Two years later, Serra was given the opportunity to establish missions under his own direction. He joined the expedition of Don Gaspar de Portola and received orders to explore and occupy new territory. He was commissioned by the King to lead the Franciscans into Alta California (present day California). Father Serra traveled across the border to Alta California on July 1, 1769 and established his first mission, San Diego de Alcala, that same month. Serra’s blessing of the side of Mission San Diego marked the beginning of the European settlement of California. It was there where Serra planted the cross and dedicated the first mission. He then began a journey by sea on the San Antonio to what he called present-day Monterey, a “pleasing stretch of land.” This was the capital of Alta California. He founded his second mission at this location, San Carlos Borromeo Del Rio Carmelo (Saint Charles Borromeo by the Carmel River). This mission became the headquarters of all California missions and served as Serra’s residence when he was not traveling and evangelizing the natives. Presidente Serra established additional seven missions during his lifetime. These are: 1771 San Antonio, San Gabriel, 1772 San Luis Obispo, 1776 San Francisco, San Juan Capistrano, 1777 Santa Clara, 1784 San Buenaventura. In his fifteen years as padre president his nine of the twenty-one missions, each about a one-day walk apart were linked by a dirt road called “El Camino Real.” By the time Father Serra died in 1784 he had established nine California missions and baptized six thousands Indians, about ten percent of the California Native American population. Junipero Serra did not die as a martyr as he had hoped. He died on August 28, 1784 of tuberculosis at Mission San Carlos. His grave has never been moved and lies today under the sanctuary floor in front of the altar of the San Carlos Mission.

Serra walked more than 24,000 miles in California, more than the journeys of Marco Polo and Lewis and Clark combined. He suffered many pains and hardships, founded nine missions over a span of 800 miles. He kept his determination to his watchword, “Always go forward and never to turn back.” He is credited with the conversion of many Indians to Christianity for the salvation of their souls. Pope John Paul II beatified Junipero Serra September 1988.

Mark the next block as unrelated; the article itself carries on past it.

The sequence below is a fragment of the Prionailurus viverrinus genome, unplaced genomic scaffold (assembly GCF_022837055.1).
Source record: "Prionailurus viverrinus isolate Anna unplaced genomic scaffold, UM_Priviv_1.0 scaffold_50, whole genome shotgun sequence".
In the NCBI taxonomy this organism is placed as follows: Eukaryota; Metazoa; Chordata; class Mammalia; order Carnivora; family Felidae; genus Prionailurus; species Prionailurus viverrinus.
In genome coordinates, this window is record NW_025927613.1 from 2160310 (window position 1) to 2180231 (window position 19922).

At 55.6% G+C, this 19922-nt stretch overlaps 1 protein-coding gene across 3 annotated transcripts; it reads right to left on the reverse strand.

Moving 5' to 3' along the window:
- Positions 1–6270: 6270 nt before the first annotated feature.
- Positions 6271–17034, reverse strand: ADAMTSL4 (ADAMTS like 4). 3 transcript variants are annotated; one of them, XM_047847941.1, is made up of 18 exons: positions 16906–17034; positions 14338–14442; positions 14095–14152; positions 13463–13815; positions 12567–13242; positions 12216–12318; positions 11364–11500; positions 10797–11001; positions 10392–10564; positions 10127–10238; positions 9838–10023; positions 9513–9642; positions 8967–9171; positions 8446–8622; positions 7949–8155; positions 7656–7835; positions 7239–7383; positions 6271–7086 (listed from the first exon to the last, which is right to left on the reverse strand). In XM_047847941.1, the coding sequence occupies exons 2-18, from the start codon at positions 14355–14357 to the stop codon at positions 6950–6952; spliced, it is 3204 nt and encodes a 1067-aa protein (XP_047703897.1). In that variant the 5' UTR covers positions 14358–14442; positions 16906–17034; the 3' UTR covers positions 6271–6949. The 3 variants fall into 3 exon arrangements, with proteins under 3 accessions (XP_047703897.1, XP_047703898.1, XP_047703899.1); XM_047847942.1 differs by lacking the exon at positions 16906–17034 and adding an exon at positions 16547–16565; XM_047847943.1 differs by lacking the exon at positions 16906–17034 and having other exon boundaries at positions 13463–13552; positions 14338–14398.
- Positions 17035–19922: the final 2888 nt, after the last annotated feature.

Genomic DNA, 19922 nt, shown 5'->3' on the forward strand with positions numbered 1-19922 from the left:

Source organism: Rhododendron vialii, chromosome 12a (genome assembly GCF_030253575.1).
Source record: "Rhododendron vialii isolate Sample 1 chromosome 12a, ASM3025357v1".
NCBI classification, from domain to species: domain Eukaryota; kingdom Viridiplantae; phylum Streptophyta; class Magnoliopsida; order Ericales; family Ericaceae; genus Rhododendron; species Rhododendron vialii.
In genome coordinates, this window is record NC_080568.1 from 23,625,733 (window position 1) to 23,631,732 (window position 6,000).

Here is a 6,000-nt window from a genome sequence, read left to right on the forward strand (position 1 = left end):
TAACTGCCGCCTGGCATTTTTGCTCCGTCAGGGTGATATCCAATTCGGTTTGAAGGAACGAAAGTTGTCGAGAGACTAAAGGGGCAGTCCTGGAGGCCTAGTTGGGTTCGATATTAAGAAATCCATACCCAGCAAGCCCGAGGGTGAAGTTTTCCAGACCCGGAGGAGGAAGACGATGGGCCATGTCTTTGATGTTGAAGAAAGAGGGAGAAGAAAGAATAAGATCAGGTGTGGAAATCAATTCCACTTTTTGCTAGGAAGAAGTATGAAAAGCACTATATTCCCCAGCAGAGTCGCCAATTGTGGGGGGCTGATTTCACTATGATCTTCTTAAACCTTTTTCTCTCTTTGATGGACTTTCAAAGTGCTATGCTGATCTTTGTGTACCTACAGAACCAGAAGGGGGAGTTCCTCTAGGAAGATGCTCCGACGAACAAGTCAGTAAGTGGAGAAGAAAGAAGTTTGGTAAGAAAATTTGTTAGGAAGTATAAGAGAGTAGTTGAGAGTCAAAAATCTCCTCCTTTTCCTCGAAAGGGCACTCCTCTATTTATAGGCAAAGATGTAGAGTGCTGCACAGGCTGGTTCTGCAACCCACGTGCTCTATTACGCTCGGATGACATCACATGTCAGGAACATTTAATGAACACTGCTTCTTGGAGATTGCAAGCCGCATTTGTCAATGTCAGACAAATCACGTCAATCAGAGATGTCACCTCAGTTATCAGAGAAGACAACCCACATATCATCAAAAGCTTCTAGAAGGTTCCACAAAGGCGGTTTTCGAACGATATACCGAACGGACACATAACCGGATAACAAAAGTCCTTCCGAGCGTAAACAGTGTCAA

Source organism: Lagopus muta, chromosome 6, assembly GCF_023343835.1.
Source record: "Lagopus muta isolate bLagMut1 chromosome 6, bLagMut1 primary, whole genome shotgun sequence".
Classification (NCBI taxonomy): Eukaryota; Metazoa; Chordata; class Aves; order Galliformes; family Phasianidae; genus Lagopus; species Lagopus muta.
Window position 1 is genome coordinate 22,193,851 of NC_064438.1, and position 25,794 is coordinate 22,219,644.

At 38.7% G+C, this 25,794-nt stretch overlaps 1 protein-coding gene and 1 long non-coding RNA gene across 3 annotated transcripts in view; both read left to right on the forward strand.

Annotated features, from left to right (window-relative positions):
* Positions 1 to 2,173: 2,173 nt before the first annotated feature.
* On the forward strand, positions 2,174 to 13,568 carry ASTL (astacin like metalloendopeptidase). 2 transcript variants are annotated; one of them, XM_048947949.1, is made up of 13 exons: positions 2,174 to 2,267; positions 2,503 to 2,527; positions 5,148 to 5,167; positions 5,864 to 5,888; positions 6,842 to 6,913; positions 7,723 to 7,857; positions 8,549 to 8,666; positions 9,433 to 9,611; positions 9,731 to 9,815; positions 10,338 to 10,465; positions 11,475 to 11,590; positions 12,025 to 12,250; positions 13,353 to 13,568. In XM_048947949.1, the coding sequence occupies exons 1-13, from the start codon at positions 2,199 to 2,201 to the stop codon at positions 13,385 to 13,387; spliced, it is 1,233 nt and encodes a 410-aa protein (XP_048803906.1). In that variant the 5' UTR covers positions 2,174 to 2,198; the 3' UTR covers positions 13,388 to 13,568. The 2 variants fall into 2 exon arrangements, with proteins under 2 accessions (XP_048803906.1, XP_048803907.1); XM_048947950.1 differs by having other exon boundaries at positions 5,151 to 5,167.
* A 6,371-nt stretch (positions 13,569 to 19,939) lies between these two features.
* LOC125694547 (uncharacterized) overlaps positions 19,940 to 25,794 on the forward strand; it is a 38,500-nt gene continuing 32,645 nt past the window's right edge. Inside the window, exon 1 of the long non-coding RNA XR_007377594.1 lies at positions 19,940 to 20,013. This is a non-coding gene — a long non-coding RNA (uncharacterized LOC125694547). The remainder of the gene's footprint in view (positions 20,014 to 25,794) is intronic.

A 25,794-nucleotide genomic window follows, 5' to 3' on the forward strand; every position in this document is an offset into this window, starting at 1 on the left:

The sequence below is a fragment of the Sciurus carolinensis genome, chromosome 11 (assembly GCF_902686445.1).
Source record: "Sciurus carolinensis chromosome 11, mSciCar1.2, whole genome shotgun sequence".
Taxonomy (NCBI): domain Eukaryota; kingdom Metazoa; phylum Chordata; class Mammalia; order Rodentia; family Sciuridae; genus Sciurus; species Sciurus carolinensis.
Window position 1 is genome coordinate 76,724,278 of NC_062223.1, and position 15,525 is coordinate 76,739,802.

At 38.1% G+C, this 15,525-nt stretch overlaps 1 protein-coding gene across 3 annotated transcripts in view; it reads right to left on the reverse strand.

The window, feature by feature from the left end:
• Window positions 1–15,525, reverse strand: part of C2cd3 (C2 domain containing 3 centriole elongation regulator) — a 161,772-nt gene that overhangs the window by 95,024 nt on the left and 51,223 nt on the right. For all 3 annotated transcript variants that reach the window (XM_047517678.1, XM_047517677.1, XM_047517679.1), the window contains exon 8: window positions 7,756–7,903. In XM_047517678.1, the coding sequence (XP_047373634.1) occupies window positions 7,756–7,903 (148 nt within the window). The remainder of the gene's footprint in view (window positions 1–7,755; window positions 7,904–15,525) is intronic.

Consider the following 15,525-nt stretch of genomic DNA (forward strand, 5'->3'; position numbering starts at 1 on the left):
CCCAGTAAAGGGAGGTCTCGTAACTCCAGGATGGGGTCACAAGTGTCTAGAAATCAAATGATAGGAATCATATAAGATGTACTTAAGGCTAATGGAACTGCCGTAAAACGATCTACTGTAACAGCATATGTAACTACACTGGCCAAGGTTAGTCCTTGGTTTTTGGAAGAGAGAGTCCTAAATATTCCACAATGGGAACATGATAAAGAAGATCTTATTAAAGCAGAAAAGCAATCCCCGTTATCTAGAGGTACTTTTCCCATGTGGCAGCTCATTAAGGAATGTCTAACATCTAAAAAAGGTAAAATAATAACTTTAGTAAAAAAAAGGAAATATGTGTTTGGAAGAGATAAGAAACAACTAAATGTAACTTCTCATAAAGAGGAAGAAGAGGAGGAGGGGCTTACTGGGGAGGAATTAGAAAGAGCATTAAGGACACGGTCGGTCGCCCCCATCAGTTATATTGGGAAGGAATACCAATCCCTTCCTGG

Junipero Serra is an extremely important figure in the development of the present day California. He walked thousands of miles, traveled on ships, and rode on the backs of mules, brought the Spanish language and the Roman Catholic religion to California. He introduced agriculture and irrigation techniques. His missions not only served as the centerpiece to the development of Catholicism in California, but also as a key foundation to the growth of the major California cities such as San Francisco, San Jose, and San Diego. His legacy still remains along the former El Camino Real (present day is the highway 101 and 5) in the form of twenty-one completed missions. Each has its own individual identity, history, and unique traditions.

Through the guidance of the Catholic Church and the Spanish government, Serra and the Franciscans implemented the system of missions. They were set up not only to become the primary center of evangelization to convert the Native Americans to Christianity, but also designed to train the natives to become successful tradesmen in the new Spanish society. The natives were welcomed by the missionaries into the mission system and joined the Catholic Church through the sacrament of baptism. They then received the sacrament of confirmation, and often were married at the mission; all for the salvation of their souls (during this period the Catholic Church believed the only way to heaven was through their church).